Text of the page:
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Topic: Duck Hunt iPod Touch Pocket with Tutorial (LOTS of pics!)  (Read 6711 times)
Tags for this thread: ipod_case , cross_stitch , tutorial  Add new tag
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« on: August 12, 2010 08:41:40 PM »

So I promised I'd put step-by-step instructions for making a sleeve for the iPod touch.  Actually, you can make a sleeve quite easily for anything, but the size I've developed fits only the iPod touch.  You'll have to size up your iPhone, Zune, PSP or DS yourself and make your own pocket, but you can use this guide to sew it together and finish it.

I posted the other sleeves I did https://www.craftster.org/forum/index.php?topic=356049.0 and now I did a Duck Hunt inspired one.  

Font and back of finished piece.  I know the back side (the duck) is smaller in this photo, but it's just the hack n slash photo editing I did.

So here's the directions to make your own.  For the iPod touch, the full dimensions of the fabric are 46 stitches wide by 138 stitches tall on 14 count fabric.  Higher count fabrics end up being too flimsy and I don't recommend using them.  This allows you to stitch a 32 by 52 stitch image (give or take a couple of stitches).  This time, I stitched the images first, using the center of the fabric as the bottom for both images.

A problem I encountered from making the image first is that is loosens the fabric, making it more difficult to get a clean, secure cut in the bottom that allows for the connection of headphones and the dock to the iPod.  Therefore, the REAL first step is to create that hole.

I forgot to take detailed pictures during this step, so I'll recreate it using some scrap fabric I had.  Cut a slit in the center of the fabric, 68 stitches from each end and ten stitches in from each side. (This has changed from my original tutorial so that either side can be front/back)  Cut two stitches up and down from the ends of this long cut and fold the flaps toward the INSIDE of the pocket.  Again, if you fold it, the flaps will be inside the pocket where they'll be stitched securely to prevent fraying.  Backstitch along the center of one of the flaps to secure it to the inside of the pocket.

When you get to the end of the cut, loop the floss through the hole and back through the next stitch up.  Repeat until you cross to the other flap.

Backstitch along the next flap to secure it to the inside of the pocket.  Then do the looping thing back OVER that backstitch.  What you'll end up doing is backstitching and looping TWICE along each side of the hole.  As long as your last step is backstitching along the flaps, you'll hold the looped floss tight against the inside of the pocket.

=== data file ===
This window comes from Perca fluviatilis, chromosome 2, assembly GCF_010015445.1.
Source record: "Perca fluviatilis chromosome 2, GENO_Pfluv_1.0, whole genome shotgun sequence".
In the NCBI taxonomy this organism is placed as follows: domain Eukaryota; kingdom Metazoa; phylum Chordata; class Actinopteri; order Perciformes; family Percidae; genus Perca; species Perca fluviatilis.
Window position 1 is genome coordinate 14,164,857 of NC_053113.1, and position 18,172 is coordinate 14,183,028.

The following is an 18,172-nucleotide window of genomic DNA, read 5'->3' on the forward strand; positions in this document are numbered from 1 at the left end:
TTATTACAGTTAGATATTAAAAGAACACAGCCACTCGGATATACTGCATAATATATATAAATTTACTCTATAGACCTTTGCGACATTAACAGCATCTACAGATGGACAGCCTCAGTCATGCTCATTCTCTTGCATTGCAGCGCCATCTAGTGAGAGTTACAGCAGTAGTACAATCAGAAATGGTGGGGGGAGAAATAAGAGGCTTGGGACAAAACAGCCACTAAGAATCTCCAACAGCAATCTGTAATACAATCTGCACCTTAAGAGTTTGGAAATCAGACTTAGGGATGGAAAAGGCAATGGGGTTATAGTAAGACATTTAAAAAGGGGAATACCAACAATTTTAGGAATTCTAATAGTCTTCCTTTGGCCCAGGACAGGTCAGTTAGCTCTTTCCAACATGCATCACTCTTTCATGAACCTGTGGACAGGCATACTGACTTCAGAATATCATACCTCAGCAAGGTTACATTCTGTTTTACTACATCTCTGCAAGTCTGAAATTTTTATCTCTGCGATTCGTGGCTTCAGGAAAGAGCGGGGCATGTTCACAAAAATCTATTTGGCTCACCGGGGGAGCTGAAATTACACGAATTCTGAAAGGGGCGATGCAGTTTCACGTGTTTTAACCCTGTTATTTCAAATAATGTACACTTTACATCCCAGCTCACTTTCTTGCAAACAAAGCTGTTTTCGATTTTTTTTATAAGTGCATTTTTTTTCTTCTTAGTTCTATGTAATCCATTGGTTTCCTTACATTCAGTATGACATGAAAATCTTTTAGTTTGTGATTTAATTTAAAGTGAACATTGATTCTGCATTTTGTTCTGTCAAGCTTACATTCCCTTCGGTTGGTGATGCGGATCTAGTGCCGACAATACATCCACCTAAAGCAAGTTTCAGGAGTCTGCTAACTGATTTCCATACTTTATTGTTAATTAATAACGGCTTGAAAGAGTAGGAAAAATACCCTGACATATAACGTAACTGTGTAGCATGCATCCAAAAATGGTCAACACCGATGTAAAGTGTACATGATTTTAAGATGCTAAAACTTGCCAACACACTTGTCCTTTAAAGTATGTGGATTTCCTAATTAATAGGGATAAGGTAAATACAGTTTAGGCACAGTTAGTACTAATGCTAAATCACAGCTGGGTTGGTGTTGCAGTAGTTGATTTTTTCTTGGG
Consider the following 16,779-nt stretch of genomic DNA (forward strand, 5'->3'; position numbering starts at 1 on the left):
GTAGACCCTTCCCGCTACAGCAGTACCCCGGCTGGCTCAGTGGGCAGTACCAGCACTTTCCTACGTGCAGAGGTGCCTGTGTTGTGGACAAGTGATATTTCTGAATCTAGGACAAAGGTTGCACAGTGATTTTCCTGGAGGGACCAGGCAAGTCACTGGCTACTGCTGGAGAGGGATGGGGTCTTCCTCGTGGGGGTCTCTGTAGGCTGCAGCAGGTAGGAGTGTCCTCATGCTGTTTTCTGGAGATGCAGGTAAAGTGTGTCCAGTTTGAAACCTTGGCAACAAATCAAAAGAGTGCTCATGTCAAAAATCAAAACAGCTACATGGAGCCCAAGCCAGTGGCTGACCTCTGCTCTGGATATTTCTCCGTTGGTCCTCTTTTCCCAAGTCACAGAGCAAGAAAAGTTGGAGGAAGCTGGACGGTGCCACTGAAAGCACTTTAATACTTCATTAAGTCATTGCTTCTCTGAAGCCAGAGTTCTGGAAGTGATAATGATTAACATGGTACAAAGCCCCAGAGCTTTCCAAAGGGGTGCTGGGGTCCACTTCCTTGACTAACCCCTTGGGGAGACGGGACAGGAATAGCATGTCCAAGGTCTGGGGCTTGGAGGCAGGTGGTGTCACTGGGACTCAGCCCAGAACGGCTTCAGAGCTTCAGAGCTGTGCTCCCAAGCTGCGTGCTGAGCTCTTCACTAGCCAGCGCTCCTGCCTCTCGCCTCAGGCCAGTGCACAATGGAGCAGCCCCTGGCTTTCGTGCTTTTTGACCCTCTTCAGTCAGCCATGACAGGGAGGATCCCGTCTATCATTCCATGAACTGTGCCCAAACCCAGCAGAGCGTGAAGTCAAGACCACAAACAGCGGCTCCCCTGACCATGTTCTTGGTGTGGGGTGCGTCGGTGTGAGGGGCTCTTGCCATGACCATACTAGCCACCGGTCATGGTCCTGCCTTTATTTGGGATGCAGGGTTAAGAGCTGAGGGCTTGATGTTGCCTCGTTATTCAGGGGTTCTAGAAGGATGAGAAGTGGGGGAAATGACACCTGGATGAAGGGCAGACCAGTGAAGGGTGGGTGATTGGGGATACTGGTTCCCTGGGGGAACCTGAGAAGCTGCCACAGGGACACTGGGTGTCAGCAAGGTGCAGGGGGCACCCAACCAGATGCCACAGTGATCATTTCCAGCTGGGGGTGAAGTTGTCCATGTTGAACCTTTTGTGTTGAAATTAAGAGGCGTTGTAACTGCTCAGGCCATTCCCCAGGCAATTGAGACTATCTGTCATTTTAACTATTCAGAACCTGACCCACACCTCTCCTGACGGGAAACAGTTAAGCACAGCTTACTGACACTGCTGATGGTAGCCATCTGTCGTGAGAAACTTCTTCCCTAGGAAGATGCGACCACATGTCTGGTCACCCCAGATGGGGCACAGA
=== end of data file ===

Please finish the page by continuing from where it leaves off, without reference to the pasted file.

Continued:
It's best if you use a really really long single piece of floss (like half a skein long) to finish the hole rather than having to end off multiple times.  After you have the hole finished, you can get to work on the image.  Once you have the image done, you have to line the inside of the pocket.  Take a piece of fabric about 1" wider than the pocket and long enough to reach from the top of the pocket to the middle of the hole, and fold the edges of it so that it leaves 2 stitches at the sides of the pocket.

If the fabric has a design on it that you want to see inside the pocket, make sure that side is UP and the back of the lining is against the back of the image.  I had to use clothes pins to hold the lining tight against the pocket, but you can use pins or tape or whatever, as long as the lining is not bunching up or getting sewed in crookedly.  First, fold the top of one edge of the pocket toward the INSIDE OVER the lining.  Secure it and backstitch along it to attach the lining under the top of the pocket.  You can cut a bit from the corners of the lining if it helps keep the lining straight and the top of the pocket folded toward the inside.  I think you can see that I cut the corners on these pictures.

If you want to include a tag with a signature of some sort on it (like I do), make your signature on another piece of fabric and attach it UNDER the fold but OVER the lining and backstitch the lining secure onto the top of the BACK of the pocket.  This secures the tag and the lining on the same step and putting the tag on the BACK means it won't put extra pressure on the touch screen.  

I took 2 steps to do this by putting the tag on first, but you can combine the steps like I mentioned above.